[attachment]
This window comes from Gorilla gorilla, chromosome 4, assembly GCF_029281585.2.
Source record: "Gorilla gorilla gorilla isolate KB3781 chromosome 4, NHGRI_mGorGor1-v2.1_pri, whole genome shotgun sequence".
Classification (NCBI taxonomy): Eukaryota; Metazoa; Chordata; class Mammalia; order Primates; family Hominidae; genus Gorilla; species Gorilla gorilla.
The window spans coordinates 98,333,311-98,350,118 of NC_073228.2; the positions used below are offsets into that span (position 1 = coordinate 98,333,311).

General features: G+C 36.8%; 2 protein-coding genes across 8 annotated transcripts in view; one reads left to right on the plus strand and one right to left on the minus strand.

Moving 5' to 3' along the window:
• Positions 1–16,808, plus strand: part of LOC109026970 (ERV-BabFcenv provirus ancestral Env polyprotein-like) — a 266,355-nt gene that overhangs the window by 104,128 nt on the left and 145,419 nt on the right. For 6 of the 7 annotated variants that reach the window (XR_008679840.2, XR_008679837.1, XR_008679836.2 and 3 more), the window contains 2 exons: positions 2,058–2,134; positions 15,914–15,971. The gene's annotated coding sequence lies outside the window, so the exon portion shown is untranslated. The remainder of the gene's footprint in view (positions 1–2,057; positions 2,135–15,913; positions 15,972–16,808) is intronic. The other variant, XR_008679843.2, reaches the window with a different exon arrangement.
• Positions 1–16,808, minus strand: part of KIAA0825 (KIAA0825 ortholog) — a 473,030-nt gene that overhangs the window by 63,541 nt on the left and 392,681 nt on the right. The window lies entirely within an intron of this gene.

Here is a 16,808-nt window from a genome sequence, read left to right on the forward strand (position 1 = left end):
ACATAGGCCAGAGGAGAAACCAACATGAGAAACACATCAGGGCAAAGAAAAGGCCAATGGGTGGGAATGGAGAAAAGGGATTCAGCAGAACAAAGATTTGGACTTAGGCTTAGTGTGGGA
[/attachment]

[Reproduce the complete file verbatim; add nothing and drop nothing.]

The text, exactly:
This window comes from Gorilla gorilla, chromosome 4, assembly GCF_029281585.2.
Source record: "Gorilla gorilla gorilla isolate KB3781 chromosome 4, NHGRI_mGorGor1-v2.1_pri, whole genome shotgun sequence".
Classification (NCBI taxonomy): Eukaryota; Metazoa; Chordata; class Mammalia; order Primates; family Hominidae; genus Gorilla; species Gorilla gorilla.
The window spans coordinates 98,333,311-98,350,118 of NC_073228.2; the positions used below are offsets into that span (position 1 = coordinate 98,333,311).

General features: G+C 36.8%; 2 protein-coding genes across 8 annotated transcripts in view; one reads left to right on the plus strand and one right to left on the minus strand.

Moving 5' to 3' along the window:
• Positions 1–16,808, plus strand: part of LOC109026970 (ERV-BabFcenv provirus ancestral Env polyprotein-like) — a 266,355-nt gene that overhangs the window by 104,128 nt on the left and 145,419 nt on the right. For 6 of the 7 annotated variants that reach the window (XR_008679840.2, XR_008679837.1, XR_008679836.2 and 3 more), the window contains 2 exons: positions 2,058–2,134; positions 15,914–15,971. The gene's annotated coding sequence lies outside the window, so the exon portion shown is untranslated. The remainder of the gene's footprint in view (positions 1–2,057; positions 2,135–15,913; positions 15,972–16,808) is intronic. The other variant, XR_008679843.2, reaches the window with a different exon arrangement.
• Positions 1–16,808, minus strand: part of KIAA0825 (KIAA0825 ortholog) — a 473,030-nt gene that overhangs the window by 63,541 nt on the left and 392,681 nt on the right. The window lies entirely within an intron of this gene.

Here is a 16,808-nt window from a genome sequence, read left to right on the forward strand (position 1 = left end):
ACATAGGCCAGAGGAGAAACCAACATGAGAAACACATCAGGGCAAAGAAAAGGCCAATGGGTGGGAATGGAGAAAAGGGATTCAGCAGAACAAAGATTTGGACTTAGGCTTAGTGTGGGA